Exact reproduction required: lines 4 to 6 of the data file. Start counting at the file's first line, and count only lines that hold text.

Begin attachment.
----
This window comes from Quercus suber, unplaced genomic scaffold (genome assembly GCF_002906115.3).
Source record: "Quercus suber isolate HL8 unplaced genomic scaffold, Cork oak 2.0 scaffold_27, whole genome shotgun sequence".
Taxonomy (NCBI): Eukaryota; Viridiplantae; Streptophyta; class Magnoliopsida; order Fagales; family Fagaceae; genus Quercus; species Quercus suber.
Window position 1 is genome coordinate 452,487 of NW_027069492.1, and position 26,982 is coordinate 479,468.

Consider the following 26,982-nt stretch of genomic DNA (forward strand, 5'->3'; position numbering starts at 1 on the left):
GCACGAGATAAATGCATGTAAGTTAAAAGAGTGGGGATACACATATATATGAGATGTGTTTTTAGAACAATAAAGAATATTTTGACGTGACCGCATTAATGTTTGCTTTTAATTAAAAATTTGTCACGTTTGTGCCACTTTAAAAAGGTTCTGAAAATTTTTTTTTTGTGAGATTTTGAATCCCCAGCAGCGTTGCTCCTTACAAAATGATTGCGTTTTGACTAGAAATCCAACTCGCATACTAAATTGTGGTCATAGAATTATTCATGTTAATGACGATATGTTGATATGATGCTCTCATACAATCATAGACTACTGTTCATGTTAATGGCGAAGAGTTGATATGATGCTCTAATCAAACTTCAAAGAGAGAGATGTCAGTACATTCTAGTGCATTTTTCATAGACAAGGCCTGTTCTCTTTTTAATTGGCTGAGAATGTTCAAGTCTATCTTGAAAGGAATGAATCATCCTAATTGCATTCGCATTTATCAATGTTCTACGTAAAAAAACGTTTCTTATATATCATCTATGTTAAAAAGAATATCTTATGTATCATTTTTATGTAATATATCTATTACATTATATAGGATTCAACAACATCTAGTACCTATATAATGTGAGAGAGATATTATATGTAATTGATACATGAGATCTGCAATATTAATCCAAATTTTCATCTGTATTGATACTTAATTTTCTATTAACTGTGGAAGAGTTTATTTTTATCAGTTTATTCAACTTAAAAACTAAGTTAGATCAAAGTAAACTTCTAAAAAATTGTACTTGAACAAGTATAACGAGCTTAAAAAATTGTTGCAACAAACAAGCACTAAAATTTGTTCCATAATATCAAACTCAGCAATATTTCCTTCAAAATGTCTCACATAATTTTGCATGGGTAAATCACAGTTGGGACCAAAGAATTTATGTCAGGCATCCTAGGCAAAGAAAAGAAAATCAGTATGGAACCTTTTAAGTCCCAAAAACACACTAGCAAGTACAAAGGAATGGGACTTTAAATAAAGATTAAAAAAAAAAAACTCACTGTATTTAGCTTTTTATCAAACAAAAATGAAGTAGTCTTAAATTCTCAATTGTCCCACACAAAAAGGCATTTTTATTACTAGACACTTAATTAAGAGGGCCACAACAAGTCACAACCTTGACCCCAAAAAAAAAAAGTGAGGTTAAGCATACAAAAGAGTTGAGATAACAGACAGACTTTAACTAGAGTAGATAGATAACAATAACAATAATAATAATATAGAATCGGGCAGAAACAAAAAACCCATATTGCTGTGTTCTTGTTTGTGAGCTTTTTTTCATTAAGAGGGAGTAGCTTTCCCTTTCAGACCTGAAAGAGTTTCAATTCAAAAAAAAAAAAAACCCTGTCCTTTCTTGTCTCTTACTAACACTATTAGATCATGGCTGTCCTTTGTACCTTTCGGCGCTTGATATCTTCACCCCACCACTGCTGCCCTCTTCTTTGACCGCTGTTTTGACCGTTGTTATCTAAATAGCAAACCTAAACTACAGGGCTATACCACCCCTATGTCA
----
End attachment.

Window position 1 is genome coordinate 452,487 of NW_027069492.1, and position 26,982 is coordinate 479,468.

Consider the following 26,982-nt stretch of genomic DNA (forward strand, 5'->3'; position numbering starts at 1 on the left):
GCACGAGATAAATGCATGTAAGTTAAAAGAGTGGGGATACACATATATATGAGATGTGTTTTTAGAACAATAAAGAATATTTTGACGTGACCGCATTAATGTTTGCTTTTAATTAAAAATTTGTCACGTTTGTGCCACTTTAAAAAGGTTCTGAAAATTTTTTTTTTGTGAGATTTTGAATCCCCAGCAGCGTTGCTCCTTACAAAATGATTGCGTTTTGACTAGAAATCCAACTCGCATACTAAATTGTGGTCATAGAATTATTCATGTTAATGACGATATGTTGATATGATGCTCTCATACAATCATAGACTACTGTTCATGTTAATGGCGAAGAGTTGATATGATGCTCTAATCAAACTTCAAAGAGAGAGATGTCAGTACATTCTAGTGCATTTTTCATAGACAAGGCCTGTTCTCTTTTTAATTGGCTGAGAATGTTCAAGTCTATCTTGAAAGGAATGAATCATCCTAATTGCATTCGCATTTATCAATGTTCTACGTAAAAAAACGTTTCTTATATATCATCTATGTTAAAAAGAATATCTTATGTATCATTTTTATGTAATATATCTATTACATTATATAGGATTCAACAACATCTAGTACCTATATAATGTGAGAGAGATATTATATGTAATTGATACATGAGATCTGCAATATTAATCCAAATTTTCATCTGTATTGATACTTAATTTTCTATTAACTGTGGAAGAGTTTATTTTTATCAGTTTATTCAACTTAAAAACTAAGTTAGATCAAAGTAAACTTCTAAAAAATTGTACTTGAACAAGTATAACGAGCTTAAAAAATTGTTGCAACAAACAAGCACTAAAATTTGTTCCATAATATCAAACTCAGCAATATTTCCTTCAAAATGTCTCACATAATTTTGCATGGGTAAATCACAGTTGGGACCAAAGAATTTATGTCAGGCATCCTAGGCAAAGAAAAGAAAATCAGTATGGAACCTTTTAAGTCCCAAAAACACACTAGCAAGTACAAAGGAATGGGACTTTAAATAAAGATTAAAAAAAAAAAACTCACTGTATTTAGCTTTTTATCAAACAAAAATGAAGTAGTCTTAAATTCTCAATTGTCCCACACAAAAAGGCATTTTTATTACTAGACACTTAATTAAGAGGGCCACAACAAGTCACAACCTTGACCCCAAAAAAAAAAAGTGAGGTTAAGCATACAAAAGAGTTGAGATAACAGACAGACTTTAACTAGAGTAGATAGATAACAATAACAATAATAATAATATAGAATCGGGCAGAAACAAAAAACCCATATTGCTGTGTTCTTGTTTGTGAGCTTTTTTTCATTAAGAGGGAGTAGCTTTCCCTTTCAGACCTGAAAGAGTTTCAATTCAAAAAAAAAAAAAACCCTGTCCTTTCTTGTCTCTTACTAACACTATTAGATCATGGCTGTCCTTTGTACCTTTCGGCGCTTGATATCTTCACCCCACCACTGCTGCCCTCTTCTTTGACCGCTGTTTTGACCGTTGTTATCTAAATAGCAAACCTAAACTACAGGGCTATACCACCCCTATGTCA